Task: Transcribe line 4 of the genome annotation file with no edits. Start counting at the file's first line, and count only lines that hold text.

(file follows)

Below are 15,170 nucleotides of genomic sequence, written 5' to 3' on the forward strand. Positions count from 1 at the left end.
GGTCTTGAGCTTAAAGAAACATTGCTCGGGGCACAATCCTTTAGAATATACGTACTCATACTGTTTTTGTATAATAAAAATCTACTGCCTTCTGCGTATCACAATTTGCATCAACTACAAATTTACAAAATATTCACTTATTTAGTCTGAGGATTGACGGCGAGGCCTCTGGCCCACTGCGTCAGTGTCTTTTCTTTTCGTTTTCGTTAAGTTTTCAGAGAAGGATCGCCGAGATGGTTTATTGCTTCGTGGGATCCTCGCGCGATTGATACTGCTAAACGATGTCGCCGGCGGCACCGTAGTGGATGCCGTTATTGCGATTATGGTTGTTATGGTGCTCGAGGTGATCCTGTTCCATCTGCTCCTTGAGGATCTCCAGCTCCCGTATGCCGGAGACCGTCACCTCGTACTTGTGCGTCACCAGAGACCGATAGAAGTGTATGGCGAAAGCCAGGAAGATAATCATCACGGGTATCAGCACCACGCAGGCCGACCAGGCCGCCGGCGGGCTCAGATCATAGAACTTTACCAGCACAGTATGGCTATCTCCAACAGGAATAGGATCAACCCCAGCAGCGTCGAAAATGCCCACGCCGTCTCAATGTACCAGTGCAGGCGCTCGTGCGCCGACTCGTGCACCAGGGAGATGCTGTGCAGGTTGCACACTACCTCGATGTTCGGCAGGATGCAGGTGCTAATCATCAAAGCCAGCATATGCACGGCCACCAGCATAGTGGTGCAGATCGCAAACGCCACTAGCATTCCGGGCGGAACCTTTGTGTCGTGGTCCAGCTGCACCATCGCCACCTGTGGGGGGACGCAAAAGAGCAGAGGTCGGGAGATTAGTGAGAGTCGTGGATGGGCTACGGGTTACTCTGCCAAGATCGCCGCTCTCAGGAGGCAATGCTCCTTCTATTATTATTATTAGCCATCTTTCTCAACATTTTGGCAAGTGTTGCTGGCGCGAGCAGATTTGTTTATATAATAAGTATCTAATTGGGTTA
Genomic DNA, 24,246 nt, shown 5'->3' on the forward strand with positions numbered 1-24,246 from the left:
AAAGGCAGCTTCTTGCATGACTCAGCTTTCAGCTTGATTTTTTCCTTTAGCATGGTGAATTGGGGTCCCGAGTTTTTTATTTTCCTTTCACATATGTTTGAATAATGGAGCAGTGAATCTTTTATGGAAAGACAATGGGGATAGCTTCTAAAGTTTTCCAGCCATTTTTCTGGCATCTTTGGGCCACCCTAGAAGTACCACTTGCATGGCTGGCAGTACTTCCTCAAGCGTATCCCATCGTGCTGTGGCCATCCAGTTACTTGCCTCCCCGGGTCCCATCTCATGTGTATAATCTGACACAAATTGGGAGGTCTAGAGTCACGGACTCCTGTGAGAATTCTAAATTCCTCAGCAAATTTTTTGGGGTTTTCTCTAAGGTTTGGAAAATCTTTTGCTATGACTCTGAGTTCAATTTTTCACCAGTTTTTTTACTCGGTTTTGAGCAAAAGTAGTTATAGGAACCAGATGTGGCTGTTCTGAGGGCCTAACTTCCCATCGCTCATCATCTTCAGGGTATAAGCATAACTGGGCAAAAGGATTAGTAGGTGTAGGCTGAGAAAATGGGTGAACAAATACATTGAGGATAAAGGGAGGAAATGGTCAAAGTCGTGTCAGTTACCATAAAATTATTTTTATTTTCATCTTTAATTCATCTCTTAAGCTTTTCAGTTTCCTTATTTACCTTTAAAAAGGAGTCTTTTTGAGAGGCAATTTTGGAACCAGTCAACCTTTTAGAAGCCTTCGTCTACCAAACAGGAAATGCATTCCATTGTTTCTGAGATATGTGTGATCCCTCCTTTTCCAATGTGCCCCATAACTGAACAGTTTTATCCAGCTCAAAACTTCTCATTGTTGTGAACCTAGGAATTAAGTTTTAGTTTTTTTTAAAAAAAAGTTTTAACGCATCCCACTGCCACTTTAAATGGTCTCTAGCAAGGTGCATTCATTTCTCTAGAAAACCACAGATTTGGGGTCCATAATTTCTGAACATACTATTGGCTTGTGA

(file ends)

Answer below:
AAAGGCAGCTTCTTGCATGACTCAGCTTTCAGCTTGATTTTTTCCTTTAGCATGGTGAATTGGGGTCCCGAGTTTTTTATTTTCCTTTCACATATGTTTGAATAATGGAGCAGTGAATCTTTTATGGAAAGACAATGGGGATAGCTTCTAAAGTTTTCCAGCCATTTTTCTGGCATCTTTGGGCCACCCTAGAAGTACCACTTGCATGGCTGGCAGTACTTCCTCAAGCGTATCCCATCGTGCTGTGGCCATCCAGTTACTTGCCTCCCCGGGTCCCATCTCATGTGTATAATCTGACACAAATTGGGAGGTCTAGAGTCACGGACTCCTGTGAGAATTCTAAATTCCTCAGCAAATTTTTTGGGGTTTTCTCTAAGGTTTGGAAAATCTTTTGCTATGACTCTGAGTTCAATTTTTCACCAGTTTTTTTACTCGGTTTTGAGCAAAAGTAGTTATAGGAACCAGATGTGGCTGTTCTGAGGGCCTAACTTCCCATCGCTCATCATCTTCAGGGTATAAGCATAACTGGGCAAAAGGATTAGTAGGTGTAGGCTGAGAAAATGGGTGAACAAATACATTGAGGATAAAGGGAGGAAATGGTCAAAGTCGTGTCAGTTACCATAAAATTATTTTTATTTTCATCTTTAATTCATCTCTTAAGCTTTTCAGTTTCCTTATTTACCTTTAAAAAGGAGTCTTTTTGAGAGGCAATTTTGGAACCAGTCAACCTTTTAGAAGCCTTCGTCTACCAAACAGGAAATGCATTCCATTGTTTCTGAGATATGTGTGATCCCTCCTTTTCCAATGTGCCCCATAACTGAACAGTTTTATCCAGCTCAAAACTTCTCATTGTTGTGAACCTAGGAATTAAGTTTTAGTTTTTTTTAAAAAAAAGTTTTAACGCATCCCACTGCCACTTTAAATGGTCTCTAGCAAGGTGCATTCATTTCTCTAGAAAACCACAGATTTGGGGTCCATAATTTCTGAACATACTATTGGCTTGTGA